I’m not going to play for infinity to see the ‘Game Over’ dialog box appear. The rules state that the game ends when REACTION area is either all blue or all pink. How can I hack it?

My Little Hack

  • Highlight all cells in the ACTION area
  • Click ‘End’ when you see the Run Time error message
  • In formula box replace the 0 with a 1
  • Hold down ‘Ctrl’ key and press ‘Enter’ key
  • Separately click all 4 top and bottom corner cells

It’s all Blue. Game over I win!¬†¬†ūüôā

 

 

Summary

I was impressed by the game’s origins as found on the Wikipedia page. Some serious thought went into this game! The concept of the game gives us something to think about.¬†

The videos from¬†Fly-Tech-Videos were helpful for understanding the concepts and original Excel design. Yifat Shaik’s modification of the game was excellent. Auditing the formulas & code in Yifat’s file was easy due to her clear game design. Read the¬†BoingBoing¬†post about Yifat! The next time someone says that they want to learn VBA I will recommend studying the code in this file. Think of it as ‘learn and play‘!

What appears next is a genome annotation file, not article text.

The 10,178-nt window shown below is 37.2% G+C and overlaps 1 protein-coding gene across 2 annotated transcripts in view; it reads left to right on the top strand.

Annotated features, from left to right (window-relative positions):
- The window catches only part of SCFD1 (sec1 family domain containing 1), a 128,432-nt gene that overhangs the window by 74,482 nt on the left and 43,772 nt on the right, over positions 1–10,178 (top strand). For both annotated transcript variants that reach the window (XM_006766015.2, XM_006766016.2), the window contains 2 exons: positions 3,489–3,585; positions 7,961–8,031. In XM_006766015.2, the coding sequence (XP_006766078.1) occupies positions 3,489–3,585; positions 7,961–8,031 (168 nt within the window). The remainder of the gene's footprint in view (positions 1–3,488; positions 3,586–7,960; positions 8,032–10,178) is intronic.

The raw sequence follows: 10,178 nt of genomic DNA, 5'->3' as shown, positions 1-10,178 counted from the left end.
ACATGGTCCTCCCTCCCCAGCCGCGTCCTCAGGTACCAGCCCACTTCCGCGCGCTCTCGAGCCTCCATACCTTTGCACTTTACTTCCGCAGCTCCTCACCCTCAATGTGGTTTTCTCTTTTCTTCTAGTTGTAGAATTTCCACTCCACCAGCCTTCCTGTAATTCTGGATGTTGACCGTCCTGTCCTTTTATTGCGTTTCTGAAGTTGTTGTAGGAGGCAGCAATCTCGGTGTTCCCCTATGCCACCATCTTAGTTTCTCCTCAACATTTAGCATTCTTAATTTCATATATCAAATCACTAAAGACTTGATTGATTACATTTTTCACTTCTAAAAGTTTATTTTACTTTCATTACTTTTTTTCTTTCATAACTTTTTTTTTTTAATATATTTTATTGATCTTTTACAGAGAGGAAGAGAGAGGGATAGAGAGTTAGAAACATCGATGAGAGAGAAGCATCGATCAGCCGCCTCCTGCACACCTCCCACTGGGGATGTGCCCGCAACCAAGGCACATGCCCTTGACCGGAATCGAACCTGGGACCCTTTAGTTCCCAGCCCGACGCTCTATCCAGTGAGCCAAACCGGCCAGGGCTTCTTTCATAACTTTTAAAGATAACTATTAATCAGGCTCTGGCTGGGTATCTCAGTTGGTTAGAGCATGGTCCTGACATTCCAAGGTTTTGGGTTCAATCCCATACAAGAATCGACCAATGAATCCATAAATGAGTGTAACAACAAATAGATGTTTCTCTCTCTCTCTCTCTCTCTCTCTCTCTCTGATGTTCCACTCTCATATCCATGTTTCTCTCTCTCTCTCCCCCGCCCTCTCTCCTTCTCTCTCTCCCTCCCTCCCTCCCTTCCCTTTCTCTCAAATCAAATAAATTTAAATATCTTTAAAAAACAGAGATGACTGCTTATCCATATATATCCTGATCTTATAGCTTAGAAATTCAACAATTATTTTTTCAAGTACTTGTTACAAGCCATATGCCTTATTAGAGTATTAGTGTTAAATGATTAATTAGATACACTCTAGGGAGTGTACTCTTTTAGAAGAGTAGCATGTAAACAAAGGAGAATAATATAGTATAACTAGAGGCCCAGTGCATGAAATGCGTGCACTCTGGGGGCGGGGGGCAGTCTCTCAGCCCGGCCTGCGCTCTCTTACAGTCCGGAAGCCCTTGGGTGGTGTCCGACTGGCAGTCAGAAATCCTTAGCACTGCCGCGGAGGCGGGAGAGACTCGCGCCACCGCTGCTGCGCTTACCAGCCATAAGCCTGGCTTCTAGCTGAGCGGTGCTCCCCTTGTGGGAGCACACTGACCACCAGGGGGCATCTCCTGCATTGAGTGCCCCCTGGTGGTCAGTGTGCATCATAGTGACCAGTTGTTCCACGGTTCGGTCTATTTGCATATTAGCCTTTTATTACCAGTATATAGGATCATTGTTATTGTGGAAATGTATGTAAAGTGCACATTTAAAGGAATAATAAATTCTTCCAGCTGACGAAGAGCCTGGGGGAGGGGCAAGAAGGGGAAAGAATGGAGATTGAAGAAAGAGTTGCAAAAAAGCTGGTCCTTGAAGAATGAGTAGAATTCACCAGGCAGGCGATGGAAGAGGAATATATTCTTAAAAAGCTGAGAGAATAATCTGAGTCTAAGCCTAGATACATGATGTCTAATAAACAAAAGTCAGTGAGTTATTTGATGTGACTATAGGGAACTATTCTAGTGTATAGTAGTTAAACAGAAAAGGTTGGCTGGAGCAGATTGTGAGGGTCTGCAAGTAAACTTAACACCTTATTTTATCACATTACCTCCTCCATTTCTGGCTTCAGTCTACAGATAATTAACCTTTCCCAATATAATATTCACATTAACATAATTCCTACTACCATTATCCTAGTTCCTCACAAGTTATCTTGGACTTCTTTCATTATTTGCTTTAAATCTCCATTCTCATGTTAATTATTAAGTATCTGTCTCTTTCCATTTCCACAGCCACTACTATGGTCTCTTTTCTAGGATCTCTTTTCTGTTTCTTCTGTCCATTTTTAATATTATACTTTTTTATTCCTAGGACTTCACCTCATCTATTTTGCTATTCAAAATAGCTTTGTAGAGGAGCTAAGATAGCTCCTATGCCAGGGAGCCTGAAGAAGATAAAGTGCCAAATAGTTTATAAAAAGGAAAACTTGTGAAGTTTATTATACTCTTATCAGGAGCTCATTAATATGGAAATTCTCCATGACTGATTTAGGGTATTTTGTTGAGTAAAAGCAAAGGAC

About Me

My name is Kevin Lehrbass. I live in Markham, Ontario, Canada.

About 20 years ago I remember seeing a friend working on an Excel spreadsheet. It looked interesting. I thought to myself “What if I could learn more about Microsoft Excel than I know about Chess & Spanish?”

At the time it seemed like a distant possibility but I started learning and I’ve never looked back ūüôā

I’m a Data Analyst at McKinsey & Company.

Check out my YouTube videos and my blog posts.